Why You Have To Vote
Make a difference, no matter how small
Today is general election day in the United Kingdom. We will vote for a new government which will determine the course of our nation for the next five years.
This feels like the most important election in my lifetime. A choice between going ahead with Brexit or putting the question back to the people as well as an increase in public spending the likes of which we have never seen before.
It can feel overwhelming at times to know which way to vote. It can even feel as if there is no point in voting. After all, how often does one vote make a difference?
Except in the UK, it often does.
The voting system uses the first past the post method which dictates that whoever gets the highest number of votes in a constituency wins.
While it can mean that some constituencies are considered safe, there are a lot of ones that come down to the wire.
The 2017 election is a case in point. The constituency of North East Fife was won by two votes. Likewise, the Perth and North Perthshire constituency was won by 21 votes.
Even though it can feel like your vote is not worth much on its own. Every vote counts.
But, that’s not the point. The reason why we vote is more than just wishing to see our desires enacted. It’s to partake in the democratic process to be involved in the decision making of our society.
Only doing something because your preferred outcome is guaranteed is the antithesis of democracy and honest living.
Voting is much more than that.
Your Vote Matters
It’s easy to be seduced into thinking that your vote doesn’t matter. One vote of out of millions can hardly make a difference. However, recent elections and referendums in the UK show this is not the case.
When the result came in, the percentages were right, but the polls had got them the wrong way around. The majority voted to leave by 52%. However, this does not tell the full story, as I have outlined previously.
A lot of people did not bother to vote in the referendum. 13 million who were eligible to vote, did not. Leave won by 1.3 million votes. It’s hard to say why those 13 million did not bother to vote.
Maybe it was apathy. Maybe they thought remain was going to win and there was no need to vote. Or maybe they did not want to vote. Either way, there is no doubt their votes would have made a difference either way.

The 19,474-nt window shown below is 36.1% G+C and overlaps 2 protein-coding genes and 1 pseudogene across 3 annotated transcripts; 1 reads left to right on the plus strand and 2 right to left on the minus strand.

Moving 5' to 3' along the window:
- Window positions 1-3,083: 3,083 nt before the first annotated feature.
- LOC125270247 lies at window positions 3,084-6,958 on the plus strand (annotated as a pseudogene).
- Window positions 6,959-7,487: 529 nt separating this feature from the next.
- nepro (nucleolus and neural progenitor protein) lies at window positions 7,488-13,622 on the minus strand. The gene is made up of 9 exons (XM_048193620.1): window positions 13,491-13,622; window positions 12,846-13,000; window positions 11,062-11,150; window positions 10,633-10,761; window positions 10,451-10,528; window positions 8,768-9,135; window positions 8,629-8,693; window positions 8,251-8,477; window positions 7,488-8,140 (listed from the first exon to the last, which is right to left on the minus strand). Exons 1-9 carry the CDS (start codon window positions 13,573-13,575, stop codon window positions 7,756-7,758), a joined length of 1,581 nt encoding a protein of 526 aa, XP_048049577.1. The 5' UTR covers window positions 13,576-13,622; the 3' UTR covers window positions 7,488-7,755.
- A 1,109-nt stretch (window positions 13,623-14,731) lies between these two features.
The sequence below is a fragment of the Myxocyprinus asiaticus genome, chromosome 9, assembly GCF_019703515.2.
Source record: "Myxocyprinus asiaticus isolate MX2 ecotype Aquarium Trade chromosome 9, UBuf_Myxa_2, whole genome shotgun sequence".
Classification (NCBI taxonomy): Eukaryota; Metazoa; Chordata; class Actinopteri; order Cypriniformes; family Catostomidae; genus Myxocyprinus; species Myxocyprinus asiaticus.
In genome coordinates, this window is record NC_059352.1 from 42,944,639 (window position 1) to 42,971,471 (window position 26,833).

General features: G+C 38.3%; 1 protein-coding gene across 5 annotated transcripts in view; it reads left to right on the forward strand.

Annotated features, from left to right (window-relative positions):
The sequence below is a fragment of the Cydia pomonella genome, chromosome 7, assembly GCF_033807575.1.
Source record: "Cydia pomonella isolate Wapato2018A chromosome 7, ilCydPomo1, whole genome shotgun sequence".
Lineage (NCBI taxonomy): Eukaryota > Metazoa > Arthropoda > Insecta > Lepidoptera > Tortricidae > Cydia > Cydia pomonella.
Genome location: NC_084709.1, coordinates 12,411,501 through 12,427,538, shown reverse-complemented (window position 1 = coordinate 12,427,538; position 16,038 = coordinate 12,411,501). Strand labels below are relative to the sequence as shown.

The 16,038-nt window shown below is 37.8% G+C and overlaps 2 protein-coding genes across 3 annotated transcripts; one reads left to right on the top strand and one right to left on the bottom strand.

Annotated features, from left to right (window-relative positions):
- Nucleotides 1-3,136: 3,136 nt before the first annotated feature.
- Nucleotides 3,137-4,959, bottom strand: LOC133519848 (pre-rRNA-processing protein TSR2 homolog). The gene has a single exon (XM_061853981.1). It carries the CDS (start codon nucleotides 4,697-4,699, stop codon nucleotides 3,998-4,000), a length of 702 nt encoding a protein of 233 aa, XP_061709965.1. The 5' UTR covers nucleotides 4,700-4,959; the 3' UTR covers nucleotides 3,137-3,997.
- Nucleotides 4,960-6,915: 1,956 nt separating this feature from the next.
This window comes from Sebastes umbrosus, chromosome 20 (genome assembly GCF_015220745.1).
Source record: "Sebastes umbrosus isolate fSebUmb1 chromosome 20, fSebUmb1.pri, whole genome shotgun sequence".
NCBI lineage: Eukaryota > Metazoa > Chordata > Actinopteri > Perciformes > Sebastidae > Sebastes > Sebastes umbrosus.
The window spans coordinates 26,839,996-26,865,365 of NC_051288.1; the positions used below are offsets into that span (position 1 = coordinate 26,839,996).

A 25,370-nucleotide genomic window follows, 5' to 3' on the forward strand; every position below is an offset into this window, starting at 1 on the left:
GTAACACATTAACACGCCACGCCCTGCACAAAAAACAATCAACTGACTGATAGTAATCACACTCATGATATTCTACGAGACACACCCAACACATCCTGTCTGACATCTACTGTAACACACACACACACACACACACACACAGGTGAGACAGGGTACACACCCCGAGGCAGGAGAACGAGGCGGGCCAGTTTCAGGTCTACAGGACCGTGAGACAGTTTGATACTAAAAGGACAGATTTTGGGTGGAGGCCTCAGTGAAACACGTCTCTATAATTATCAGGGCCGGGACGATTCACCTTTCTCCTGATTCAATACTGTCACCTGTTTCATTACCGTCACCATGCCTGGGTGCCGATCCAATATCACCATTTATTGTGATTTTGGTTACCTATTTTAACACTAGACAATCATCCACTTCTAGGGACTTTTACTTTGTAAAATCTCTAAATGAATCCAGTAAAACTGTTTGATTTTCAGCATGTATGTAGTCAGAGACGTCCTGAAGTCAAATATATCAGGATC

Likewise, in the 2017 general election, the Conservative party was polling well ahead for the majority of the campaign, until they narrowed in the final stretch.
Most commentators were expecting a Conservative majority government, but it did not materialise. The election resulted in no overall majority for either of the two main parties.
Your vote may feel pointless, it may feel like it has little value, but it is vitally important. Polls are not always accurate, strange things can happen come election day.
The casting of your vote is in your control, the outcome may not be, but that is no excuse not to vote. It is not an excuse to duck your duty.
Your Vote Is An Action
Democracies are built upon action. Each of us can express our views through the medium of the ballot box. It is an action and a better world is built upon action, not inaction.
Our actions may not have the desired effect, they may not be reflected by the majority, but we do them anyway because it is our duty. A tiny contribution to the common good makes a difference however tiny.
To not vote is worse than any option on the ballot paper. It is an admission that matters of society are not important. That we can breeze on without thought and consideration for what constitutes a better society.
If this was applied to all walks of life, then society would quickly disintegrate. What is the point in being honest, standing up for injustice and doing your work to the best of your ability?
We would regress to the mean and nothing good would come from the individual who decided to do the right thing. We know that honesty, justice and hard work are virtuous traits.
Yet, voting is up there with them. It is our chance to participate in society, to have our say at the top table.
Being good is a choice as is voting. Much like voting, we have no way of knowing whether it has a significant impact on the world, but we do it anyway because we have to. The alternative is not worth contemplating.
Politics is almost always a choice between the lesser of two evils. This has become even more apparent in recent times. No candidate is perfect, no policy comes without its downsides.
To decide not to vote because of this is to neglect the reality of the world we inhabit. Your vote is precious, it is a right that has been hard-worn and must be cherished as such.
When you cast your vote, do so with the knowledge that it may not have a significant impact, but that you have voted with your best intentions at heart and done your tiny act of contributing to the common good.